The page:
by Elisabeth Cerqueira, Dt.P., Nutritionist/dietitian and President of NutriSimple
For some people, stress causes a loss of appetite, while for others, eating helps to relieve stress. Keep this in mind: "It's normal to eat our emotions! What is not normal is when we feel guilty about it! " This guilt about eating only causes more stress, and the vicious circle begins we eat to relieve stress, and then we stress because we've overeaten.
Consulting a nutritionist/dietitian is a must if you are living in this vicious circle. For example, our clients often report the following comment: "I cheated because I was too stressed; I'm going to deprive myself now." If food is a way to soothe you, but the restriction imposed following the act of eating generates food rages, this can lead to eating disorders, including hyperphagia or bulimia. If stress or emotions push you to eat, do it consciously without feeling guilty. You will ultimately move away from this vicious circle.
Besides, cortisol, an important steroid hormone secreted in response to stress, can affect mental health, including mood stability. Indeed, when cortisol is secreted in excess, it can disrupt serotonin, the happiness hormone. In turn, your cravings for snacks will be accentuated to soothe this stress/anxiety/depression. Therefore, it is important not to feel guilty when we eat out of anxiety so as not to create more stress. When you eat, avoid all distractions and concentrate only on your food, taste, smell, and appearance. Forget about labels for good or bad food. Know that what is important is a healthy relationship with all foods. This may help you reduce your food impulsivity and guilt.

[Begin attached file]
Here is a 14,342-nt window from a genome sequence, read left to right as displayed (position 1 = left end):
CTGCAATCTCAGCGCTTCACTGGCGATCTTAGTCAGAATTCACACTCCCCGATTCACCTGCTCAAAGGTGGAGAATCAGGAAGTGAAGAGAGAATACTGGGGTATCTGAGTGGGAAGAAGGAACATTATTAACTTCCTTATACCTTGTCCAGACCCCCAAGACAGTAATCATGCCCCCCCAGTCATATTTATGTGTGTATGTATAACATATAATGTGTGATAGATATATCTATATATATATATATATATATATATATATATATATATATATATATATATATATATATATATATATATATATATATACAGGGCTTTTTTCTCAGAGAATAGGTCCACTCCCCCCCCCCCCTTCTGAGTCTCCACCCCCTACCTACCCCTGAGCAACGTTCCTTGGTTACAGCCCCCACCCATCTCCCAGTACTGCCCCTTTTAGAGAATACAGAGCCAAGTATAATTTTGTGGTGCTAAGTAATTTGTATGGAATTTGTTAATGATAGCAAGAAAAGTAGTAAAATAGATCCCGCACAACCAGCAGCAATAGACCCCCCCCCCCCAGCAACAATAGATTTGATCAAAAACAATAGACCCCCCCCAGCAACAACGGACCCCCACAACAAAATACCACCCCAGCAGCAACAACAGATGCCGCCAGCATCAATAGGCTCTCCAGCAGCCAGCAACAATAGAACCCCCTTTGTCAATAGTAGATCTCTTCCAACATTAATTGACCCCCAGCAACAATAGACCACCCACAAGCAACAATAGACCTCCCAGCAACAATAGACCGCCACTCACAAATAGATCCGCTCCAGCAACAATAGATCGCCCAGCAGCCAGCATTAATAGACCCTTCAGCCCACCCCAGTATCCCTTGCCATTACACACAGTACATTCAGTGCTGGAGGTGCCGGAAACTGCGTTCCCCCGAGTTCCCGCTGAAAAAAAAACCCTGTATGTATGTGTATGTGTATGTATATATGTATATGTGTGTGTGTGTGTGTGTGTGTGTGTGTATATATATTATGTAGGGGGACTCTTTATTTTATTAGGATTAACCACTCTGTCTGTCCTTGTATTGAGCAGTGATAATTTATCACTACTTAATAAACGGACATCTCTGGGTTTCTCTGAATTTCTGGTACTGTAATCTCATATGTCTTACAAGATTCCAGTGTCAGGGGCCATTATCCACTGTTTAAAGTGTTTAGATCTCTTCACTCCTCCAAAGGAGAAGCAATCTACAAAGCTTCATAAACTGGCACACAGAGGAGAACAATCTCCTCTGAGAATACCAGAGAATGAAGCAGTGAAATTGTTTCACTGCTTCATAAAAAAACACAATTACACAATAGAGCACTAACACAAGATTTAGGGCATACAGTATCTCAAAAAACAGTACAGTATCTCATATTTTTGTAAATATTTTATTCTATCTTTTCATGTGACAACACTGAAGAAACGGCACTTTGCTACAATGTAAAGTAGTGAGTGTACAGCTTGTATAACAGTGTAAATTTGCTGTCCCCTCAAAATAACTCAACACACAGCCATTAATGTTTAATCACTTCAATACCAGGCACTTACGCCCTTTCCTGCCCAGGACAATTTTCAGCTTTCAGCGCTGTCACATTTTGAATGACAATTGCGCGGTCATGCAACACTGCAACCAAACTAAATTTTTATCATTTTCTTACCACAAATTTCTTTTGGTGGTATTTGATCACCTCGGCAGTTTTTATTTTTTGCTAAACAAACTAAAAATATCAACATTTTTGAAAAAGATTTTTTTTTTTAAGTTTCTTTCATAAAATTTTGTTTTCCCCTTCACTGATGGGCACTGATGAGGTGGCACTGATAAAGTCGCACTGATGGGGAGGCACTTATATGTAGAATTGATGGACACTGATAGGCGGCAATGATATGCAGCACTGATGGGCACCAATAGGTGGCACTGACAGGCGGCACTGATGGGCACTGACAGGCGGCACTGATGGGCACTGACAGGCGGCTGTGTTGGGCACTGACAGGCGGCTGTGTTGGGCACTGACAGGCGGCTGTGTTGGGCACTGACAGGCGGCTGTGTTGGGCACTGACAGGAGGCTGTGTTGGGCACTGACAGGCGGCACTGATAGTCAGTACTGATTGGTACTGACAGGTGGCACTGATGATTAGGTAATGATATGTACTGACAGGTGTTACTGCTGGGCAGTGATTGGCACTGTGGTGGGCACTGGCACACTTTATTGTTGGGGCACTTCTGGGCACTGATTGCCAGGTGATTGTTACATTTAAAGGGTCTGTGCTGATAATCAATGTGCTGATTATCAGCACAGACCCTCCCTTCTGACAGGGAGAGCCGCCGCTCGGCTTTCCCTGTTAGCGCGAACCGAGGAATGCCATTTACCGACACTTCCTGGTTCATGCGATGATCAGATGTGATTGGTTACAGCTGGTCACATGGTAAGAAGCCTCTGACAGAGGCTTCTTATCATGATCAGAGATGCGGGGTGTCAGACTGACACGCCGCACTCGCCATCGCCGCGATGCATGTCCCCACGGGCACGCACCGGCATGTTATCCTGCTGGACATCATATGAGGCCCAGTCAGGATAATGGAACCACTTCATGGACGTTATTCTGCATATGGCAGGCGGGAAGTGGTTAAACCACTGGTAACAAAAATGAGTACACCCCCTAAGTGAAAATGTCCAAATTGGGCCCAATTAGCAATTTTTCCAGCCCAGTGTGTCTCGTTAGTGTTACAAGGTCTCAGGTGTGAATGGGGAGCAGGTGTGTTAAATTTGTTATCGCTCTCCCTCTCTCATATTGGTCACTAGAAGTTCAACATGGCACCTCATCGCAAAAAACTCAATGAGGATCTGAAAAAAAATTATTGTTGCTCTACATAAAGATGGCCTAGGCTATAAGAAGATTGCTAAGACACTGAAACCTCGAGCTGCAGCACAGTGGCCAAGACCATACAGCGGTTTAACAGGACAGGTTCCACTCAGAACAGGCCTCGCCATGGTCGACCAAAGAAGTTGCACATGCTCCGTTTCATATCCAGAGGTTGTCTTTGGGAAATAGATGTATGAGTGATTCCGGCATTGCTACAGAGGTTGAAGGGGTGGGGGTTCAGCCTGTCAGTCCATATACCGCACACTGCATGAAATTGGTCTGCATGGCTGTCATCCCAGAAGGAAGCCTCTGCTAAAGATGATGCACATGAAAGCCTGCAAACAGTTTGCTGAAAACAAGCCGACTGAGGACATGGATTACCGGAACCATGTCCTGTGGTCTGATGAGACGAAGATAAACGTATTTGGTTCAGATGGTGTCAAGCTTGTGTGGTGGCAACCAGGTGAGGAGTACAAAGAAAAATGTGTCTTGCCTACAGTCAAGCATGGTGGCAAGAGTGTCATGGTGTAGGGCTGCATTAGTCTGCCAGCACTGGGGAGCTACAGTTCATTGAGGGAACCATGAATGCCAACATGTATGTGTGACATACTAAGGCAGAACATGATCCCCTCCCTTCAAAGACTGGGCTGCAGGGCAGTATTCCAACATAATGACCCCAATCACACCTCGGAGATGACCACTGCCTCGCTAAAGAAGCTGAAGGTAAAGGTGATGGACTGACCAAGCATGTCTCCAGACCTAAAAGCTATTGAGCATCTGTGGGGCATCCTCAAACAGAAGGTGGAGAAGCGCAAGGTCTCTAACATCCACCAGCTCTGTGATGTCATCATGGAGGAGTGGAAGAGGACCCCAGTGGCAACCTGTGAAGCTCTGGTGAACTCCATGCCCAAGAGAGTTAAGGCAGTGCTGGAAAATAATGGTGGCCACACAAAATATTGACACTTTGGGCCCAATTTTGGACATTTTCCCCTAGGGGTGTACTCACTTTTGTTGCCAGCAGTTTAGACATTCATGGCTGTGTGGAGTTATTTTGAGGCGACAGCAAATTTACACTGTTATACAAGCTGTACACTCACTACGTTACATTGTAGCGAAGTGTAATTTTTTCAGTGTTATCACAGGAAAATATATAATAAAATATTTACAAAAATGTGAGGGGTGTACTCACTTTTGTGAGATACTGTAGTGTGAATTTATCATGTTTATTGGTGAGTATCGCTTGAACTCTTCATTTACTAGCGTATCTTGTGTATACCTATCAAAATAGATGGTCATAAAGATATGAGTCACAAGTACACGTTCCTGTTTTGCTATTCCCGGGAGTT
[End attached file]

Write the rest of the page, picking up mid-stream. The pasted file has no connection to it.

Similarly, according to scientific literature, people with severe dietary restrictions are particularly vulnerable to negative feelings about them, which in turn leads to higher levels of anxiety and depression. As a result of this anxiety, people often develop a disturbed reaction to food. In other words, anxiety may cause someone to overeat to calm down.
So, instead of putting yourself in restriction mode, it is important to step back and analyze your relationship with food. If you feel guilty after eating, consult a nutritionist/dietitian and/or psychologist to help you make this relationship healthier. Furthermore, it's not dieting, nor the use of self-proclaimed pseudo-nutrition experts, that will help you better manage your stress and develop a better relationship with your body and food. Be aware that dietitians/nutritionists will focus on treating the problem at the source rather than focusing solely on weight loss. In fact, be mindful that if 75-85% of people regain the weight loss in less than 5 years, it is often because the relationship with food and body has not been the target, only the weight on the scale.
Move away from the diet culture, considering the impact of your stress on your diet, and start developing a healthy relationship with all foods.
Stress and Eating behaviours
The Role of Nutrition in Mental Health Promotion and Prevention (1)
Le poids et la santé: ce que dit la science.
Psychiatry Res. 2013 Jul 30;208(2):156-61.
Obes Rev 2016 Jan;17(1):30-42.
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